For now, the protest movement is an evolving platform to showcase the values that have come to define the self-made universe of the Russian middle class—among them, honesty, fairness, and transparency—and to try to graft them onto the actual everyday life of the country. As such, the movement is not going to resolve itself next week by preventing Putin from returning as president or keeping him from enacting this or that policy, but by changing the political culture in the months and years ahead. Bogdanov, the Intel manager in Nizhni Novgorod, put it succinctly: “We do not want anything that could be called a revolution,” he said. “We have a lot of things to lose.”

But so, too, does the Kremlin. It is much harder for Putin to present himself as a benevolent, stabilizing tsar while the country’s most educated and successful citizens are visibly working against him. Moreover, the Russian government needs this population to participate in its plans for economic modernization and innovation, without which it will remain dangerously addicted to oil and gas. And perhaps most worrying for Putin, at least in the near future, is the need to enact tax and social service reforms early on in his new term, which would likely hit pensioners and the working class—groups that have so far remained at least passive Putin supporters. His nightmare scenario is a middle-class population still out in the streets when the country’s blue-collar industrial workers also have cause to rise up.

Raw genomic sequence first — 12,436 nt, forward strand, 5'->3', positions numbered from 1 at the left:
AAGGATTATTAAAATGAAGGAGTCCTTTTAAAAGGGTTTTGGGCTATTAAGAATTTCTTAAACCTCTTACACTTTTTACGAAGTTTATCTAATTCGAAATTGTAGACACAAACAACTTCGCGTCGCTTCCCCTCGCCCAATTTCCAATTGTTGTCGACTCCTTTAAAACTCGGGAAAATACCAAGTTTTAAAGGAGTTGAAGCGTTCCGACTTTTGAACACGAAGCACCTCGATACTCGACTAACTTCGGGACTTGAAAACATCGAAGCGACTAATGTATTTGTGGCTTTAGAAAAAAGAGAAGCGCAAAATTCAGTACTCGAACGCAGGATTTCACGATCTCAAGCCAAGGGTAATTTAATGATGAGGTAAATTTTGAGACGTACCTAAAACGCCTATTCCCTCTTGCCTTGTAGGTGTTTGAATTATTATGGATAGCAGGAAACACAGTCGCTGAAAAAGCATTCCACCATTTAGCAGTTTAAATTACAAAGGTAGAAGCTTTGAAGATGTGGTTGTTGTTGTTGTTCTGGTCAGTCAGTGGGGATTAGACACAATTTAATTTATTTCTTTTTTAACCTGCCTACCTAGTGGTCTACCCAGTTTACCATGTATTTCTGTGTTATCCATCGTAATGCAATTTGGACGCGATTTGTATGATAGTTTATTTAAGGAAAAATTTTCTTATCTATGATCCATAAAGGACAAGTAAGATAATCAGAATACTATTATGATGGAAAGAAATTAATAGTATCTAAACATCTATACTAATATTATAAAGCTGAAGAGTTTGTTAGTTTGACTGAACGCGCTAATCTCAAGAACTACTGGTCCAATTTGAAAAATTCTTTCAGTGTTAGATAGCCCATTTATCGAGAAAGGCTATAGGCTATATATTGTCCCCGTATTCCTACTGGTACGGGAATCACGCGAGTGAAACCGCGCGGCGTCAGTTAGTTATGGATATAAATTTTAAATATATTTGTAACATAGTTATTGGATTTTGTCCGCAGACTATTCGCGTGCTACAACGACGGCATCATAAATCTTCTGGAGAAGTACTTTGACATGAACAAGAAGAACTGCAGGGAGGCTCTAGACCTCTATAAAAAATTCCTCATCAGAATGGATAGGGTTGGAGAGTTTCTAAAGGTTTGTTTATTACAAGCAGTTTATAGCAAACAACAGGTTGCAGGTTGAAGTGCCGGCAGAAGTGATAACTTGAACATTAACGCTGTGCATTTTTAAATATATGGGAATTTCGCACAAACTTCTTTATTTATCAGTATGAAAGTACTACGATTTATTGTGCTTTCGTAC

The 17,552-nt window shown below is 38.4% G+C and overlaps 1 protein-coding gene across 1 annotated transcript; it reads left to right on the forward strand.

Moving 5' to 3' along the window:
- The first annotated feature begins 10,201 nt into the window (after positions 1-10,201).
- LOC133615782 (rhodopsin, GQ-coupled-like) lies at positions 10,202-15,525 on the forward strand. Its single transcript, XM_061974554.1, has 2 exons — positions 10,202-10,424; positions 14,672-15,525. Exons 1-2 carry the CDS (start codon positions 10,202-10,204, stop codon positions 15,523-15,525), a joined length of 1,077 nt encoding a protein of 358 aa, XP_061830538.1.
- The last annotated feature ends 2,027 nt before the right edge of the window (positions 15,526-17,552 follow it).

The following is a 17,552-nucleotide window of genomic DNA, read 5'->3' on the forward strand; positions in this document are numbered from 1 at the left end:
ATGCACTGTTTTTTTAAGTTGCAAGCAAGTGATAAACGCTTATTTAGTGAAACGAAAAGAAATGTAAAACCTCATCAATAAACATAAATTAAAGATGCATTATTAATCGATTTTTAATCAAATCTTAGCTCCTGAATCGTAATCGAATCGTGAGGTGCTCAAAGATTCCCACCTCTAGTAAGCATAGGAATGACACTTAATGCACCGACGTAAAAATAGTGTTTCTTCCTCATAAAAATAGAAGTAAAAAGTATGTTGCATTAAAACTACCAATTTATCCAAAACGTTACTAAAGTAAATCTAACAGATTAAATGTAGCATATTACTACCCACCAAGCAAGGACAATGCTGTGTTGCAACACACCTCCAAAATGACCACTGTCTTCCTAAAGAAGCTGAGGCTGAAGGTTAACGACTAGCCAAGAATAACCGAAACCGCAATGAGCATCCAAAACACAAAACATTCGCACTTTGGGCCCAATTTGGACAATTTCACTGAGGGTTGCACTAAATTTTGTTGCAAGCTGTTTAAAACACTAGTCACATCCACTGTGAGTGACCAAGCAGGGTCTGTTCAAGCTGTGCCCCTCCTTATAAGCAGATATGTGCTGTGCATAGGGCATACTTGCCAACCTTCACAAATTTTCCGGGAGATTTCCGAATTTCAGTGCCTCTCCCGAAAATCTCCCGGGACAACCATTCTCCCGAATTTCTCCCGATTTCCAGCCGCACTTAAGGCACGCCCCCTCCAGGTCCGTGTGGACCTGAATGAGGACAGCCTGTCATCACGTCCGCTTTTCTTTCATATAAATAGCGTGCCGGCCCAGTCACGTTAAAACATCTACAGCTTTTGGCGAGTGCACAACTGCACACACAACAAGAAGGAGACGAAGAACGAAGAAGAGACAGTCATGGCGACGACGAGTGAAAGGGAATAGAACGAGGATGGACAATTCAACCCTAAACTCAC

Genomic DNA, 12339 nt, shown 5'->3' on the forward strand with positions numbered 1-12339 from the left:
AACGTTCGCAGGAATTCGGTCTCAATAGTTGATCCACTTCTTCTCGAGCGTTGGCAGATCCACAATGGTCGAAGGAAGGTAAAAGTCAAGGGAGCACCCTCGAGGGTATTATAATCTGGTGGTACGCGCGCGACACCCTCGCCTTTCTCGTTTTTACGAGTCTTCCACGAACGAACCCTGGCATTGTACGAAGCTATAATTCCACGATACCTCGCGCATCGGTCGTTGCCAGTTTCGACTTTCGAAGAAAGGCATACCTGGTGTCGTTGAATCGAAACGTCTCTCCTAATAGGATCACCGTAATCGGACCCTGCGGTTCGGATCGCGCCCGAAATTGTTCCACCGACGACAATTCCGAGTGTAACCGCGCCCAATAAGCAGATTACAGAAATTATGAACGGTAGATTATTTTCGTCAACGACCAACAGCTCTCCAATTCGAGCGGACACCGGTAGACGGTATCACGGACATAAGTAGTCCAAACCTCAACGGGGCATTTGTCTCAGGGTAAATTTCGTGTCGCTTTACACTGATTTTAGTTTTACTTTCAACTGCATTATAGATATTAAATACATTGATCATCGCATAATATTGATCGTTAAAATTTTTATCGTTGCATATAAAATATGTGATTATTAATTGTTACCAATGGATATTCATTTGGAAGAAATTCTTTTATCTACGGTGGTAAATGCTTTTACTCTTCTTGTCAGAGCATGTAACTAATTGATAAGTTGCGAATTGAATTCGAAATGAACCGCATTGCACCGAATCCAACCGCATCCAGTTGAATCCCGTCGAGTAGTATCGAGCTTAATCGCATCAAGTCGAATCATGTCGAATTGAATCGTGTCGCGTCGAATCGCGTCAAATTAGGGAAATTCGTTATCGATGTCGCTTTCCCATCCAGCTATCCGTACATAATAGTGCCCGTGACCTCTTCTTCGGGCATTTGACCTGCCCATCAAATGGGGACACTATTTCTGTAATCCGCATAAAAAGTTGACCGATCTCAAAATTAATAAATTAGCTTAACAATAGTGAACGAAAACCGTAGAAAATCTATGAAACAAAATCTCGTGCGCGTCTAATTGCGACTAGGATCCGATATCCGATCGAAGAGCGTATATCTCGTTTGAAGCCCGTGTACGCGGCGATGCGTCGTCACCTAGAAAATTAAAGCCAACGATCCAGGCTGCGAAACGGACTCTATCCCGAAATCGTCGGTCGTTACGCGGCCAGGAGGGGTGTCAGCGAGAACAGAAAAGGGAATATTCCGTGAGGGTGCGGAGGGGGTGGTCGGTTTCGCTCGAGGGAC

What is certain is that Russian politics are forever changed; going forward, Putin can never return to the halcyon days of the mid-2000s, when his argument for “stability” trumped all others. He may indeed be forced to make real changes to the nature of his rule, which, almost Gorbachev-like, could sow the seeds of his own eventual undoing. Or, more acutely, a political crisis or crumbling support from within the regime could force him out of power within the next couple years. In any case, given that the constituency most opposed to him is only set to grow in the near future, it is hard to see how Putin could credibly run again in 2018, making this his last campaign. And that, for now, may be the victory with which the middle class will have to console itself.

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  • JOSHUA YAFFA is a former Associate Editor at Foreign Affairs and a Visiting Scholar at the Harriman Institute at Columbia University. The Pulitzer Center on Crisis Reporting provided a travel grant for the reporting of this essay.